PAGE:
Alone in a crowded room

*Note: I started this post on Friday, got overwhelmed, and had to walk away from it for a bit…*

Here I sit, the kids are home on summer Vacation, Softball season has almost wound to a close ( My oldest has closing ceremonies tonight), and as I try to figure out a way to make the impossible happen, to go up to Upstate NY and visit my family this summer, a lot runs through my mind. The kids and I went to NY LAST summer. before that the last time we had been up for a visit was in 2007. Three years…..If I had KNOWN all the important things that were to be happening THIS summer, we would have waited a year. Don’t get me wrong, I LOVED every precious minute of the all too short trip last year, it’s just that my brother and his wife and kids are home this summer. My mom has NEVER had all 6 grandkids in her house at the same time. My kids have NEVER met their cousins. On top of that, by cousin is getting married. This is important because, well, I used to Babysit her….she graduated kindergarten the same year I graduated High school, she is special to me and I love her dearly and want to share in her special day.

so, I have that on my mind, and as I think, I realize just how deeply I have changed, Autism has changed me. Yes, My son IS a gift, a blessing, and he teaches me daily. BUT there is another side to it all,the side I TRY to hide, but it has become more obvious of late. My fellow Blogging mom over at a diary of a mom wrote Here about how Autism has changed her social landscape, how she has pulled back, and as I read her post, I found myself nodding in agreement. I found myself taking a step back, and looking at my own corner of the world. Where there used to be date nights with my husband, a constant flow of friends coming to hang out and visit, Ladies nights IN when my Husband is gone to drill once a month….now there is staying home with the kids…movie nights at HOME with the kids…My husband USED to go hang out with the guys, playing paintball, ect….we left all that behind when we left Active duty 12 years ago….when we moved away and left “the guys” behind in California, shortly before finding out our son has autism.

The conversations now are “I miss the simpler days”  back when we lived in Base housing, when we had a solid Family ( and yes, they ARE Family) support structure. We both long for the connections we had back then. I ache for the support I KNOW exists up in upstate NY, and for the support we HAD from Our Military Family we left in California.

I am tired of explaining every time we go somewhere why Dak does things the way He does, why he can’t sit still, why he doesn’t talk as well as a “normal” pre-teen boy, why he would rather spend HOURS on a swingset, than playing basketball, or whatever pre-teen boys like to do. I realize that I have withdrawn, That I am tired of the looks and whispers, that I am tired of feeling pitied, or judged, that I am a lot more “picky” about who I let around my kids, and into my world. I look for genuine, I don’t have the energy to pretend all is …well “Normal”. I look for people who don’t look at my son with pity, but who accept Him for WHO he is, who see PAST the differences, who see the BOY.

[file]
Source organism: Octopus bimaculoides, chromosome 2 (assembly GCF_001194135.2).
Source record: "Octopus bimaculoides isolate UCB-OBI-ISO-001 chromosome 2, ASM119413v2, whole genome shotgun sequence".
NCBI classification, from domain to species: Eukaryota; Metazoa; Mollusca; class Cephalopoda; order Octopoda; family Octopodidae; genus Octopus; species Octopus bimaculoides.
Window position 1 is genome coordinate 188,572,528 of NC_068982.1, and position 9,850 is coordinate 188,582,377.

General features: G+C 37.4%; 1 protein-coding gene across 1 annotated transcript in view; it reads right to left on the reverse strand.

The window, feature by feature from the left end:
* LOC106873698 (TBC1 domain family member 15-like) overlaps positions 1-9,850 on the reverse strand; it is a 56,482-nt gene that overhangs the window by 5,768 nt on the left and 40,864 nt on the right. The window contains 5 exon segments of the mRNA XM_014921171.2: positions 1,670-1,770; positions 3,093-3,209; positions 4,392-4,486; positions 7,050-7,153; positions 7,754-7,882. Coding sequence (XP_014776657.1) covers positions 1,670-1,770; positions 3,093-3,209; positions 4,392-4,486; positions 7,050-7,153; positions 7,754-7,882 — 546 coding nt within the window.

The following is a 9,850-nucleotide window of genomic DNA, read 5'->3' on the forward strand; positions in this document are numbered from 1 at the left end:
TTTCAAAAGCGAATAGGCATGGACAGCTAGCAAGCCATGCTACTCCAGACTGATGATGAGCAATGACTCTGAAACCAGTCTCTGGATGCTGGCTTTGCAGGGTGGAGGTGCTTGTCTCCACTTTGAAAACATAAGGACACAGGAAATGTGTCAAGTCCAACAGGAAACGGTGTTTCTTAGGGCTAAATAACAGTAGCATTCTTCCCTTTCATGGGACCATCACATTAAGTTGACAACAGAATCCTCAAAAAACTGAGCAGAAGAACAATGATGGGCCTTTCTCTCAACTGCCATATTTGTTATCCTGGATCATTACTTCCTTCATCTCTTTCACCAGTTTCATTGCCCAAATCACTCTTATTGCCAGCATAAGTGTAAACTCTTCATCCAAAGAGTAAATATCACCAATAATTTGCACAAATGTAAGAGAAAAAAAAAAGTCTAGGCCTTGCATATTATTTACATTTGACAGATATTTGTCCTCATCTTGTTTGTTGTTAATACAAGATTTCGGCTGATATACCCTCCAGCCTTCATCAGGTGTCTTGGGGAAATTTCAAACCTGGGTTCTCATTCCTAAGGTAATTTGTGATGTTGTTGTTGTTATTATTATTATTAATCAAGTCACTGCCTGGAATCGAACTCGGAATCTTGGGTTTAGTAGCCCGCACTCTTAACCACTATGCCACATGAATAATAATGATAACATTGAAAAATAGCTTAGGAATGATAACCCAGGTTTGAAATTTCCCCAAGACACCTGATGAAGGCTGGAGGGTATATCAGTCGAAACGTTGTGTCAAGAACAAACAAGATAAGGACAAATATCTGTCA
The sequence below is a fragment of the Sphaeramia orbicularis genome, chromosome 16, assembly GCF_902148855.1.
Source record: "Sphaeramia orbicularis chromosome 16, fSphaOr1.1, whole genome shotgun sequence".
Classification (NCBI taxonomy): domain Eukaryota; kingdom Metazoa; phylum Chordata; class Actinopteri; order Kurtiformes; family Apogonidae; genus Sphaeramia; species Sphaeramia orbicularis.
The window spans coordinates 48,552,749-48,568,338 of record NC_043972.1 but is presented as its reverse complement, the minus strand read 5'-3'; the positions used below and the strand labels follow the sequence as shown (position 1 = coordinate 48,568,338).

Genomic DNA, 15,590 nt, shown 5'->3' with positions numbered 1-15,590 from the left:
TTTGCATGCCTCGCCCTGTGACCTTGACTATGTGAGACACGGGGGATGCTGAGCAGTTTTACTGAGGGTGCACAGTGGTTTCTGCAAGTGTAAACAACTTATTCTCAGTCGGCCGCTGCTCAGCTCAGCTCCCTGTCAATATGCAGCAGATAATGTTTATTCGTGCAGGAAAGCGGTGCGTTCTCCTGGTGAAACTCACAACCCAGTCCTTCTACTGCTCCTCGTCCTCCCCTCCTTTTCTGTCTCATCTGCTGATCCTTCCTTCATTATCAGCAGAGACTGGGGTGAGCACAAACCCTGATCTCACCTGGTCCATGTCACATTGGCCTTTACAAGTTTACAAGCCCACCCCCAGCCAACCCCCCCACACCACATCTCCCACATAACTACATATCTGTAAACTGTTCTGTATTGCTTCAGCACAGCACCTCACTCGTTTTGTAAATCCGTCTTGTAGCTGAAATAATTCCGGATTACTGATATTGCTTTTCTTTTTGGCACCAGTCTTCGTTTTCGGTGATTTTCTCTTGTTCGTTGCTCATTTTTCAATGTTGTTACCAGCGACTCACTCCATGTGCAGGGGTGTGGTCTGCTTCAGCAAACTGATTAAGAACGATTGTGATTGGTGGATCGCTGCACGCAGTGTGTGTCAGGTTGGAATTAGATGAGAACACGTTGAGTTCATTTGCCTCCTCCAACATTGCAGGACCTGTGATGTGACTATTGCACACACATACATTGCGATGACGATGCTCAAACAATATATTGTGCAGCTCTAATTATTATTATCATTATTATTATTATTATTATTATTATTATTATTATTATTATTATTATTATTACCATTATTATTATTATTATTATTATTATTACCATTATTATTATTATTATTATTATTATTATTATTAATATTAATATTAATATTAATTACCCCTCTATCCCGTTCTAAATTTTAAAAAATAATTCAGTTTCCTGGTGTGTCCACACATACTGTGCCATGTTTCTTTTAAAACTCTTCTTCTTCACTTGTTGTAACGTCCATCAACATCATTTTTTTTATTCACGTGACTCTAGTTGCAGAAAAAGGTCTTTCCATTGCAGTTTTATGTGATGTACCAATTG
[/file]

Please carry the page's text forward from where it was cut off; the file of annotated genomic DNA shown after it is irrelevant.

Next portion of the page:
My social landscape has drastically changed, and maybe its not a bad thing. Do I miss hanging out at the mall, or girls nights out, or adult conversation? Yes, at times I do, but on the other hand, I  don’t have the energy.  I don’t have the energy to explain constantly that “no my son can’t ride a bike without training wheels” or “No He can’t swim and I am not a strong swimmer so I can’t teach Him, and I can’t find anybody who will” or “He is not being rude because he doesn’t want to play with you, He just likes to be alone” ….the list goes on.

A few years ago, for my 30th birthday, my husband and kids decided that it would be nice to throw ME a birthday party. NOBODY came, and though I am a grown-up….that hurt.

*Fast forward a few days, It is Sunday night now, and the kids are winding down, even as my thoughts continue to race*

Today, I visited a church that was not where we usually attend every Sunday. I did this because my youngest Daughter had attended VBS There this past week, and today the kids were going to sing the songs they had learned through the week, and they held a breakfast for the kids and their families. After breakfast, the kids headed to Sunday school, and my oldest found the Youth Group, and I sat in the fellowship hall, with the other parents, at a table alone. My Husband stayed home with Dak, like he does every Sunday. We TRY and get Dak to church as often as possibe, but most of the time, it doesn’t go well. The noise bothers his ears. the transitions from the car, to Sunday school, to children’s worship, to children’s church are too overwhelming. He gets overstimulated QUICK and we hit that boiling point of meltdown. But I digress….back to the topic at hand. As I sat in the fellowship hall, in a crowded room, alone, the Pastor started to speak to us about how important Family is, and about how their church wanted to help strengthen families in our community. He talked about how loneliness IS possible in a crowded room, and how a strong marriage is God’s gift to help ensure we are not alone, and yet there I sat, at a table, alone in a crowded room.  I did not blame my husband for this….He was doing HIS role to ensure that we get to church at all, that autism doesn’t completely consume us. The loneliness I felt was different, it was not knowing HOW to reach out, a fear of being pitied, or judged, or mis-understood. Autism has done this to me. I fought back the tears. soon it was time to head to the sanctuary, time for the kids to sing. I breathed a sigh of relief. I had managed NOT to fall apart, THIS time. I stood at the front of the church, looking around at a room full of strange faces, looking for the handful I knew. My youngest was sitting with her Friends, as it should be. My Oldest had found someone she knew from school and was sitting with her, this made my heart smile. I wanted to st somewhere where I could get up to move, I had my camera with me as always. I spotted a fellow softball mom, one of the mom’s from my youngest’s team this year. She was sitting in the front row, and smiled invitingly as I wandered over looking lost and asked if I could please sit with her.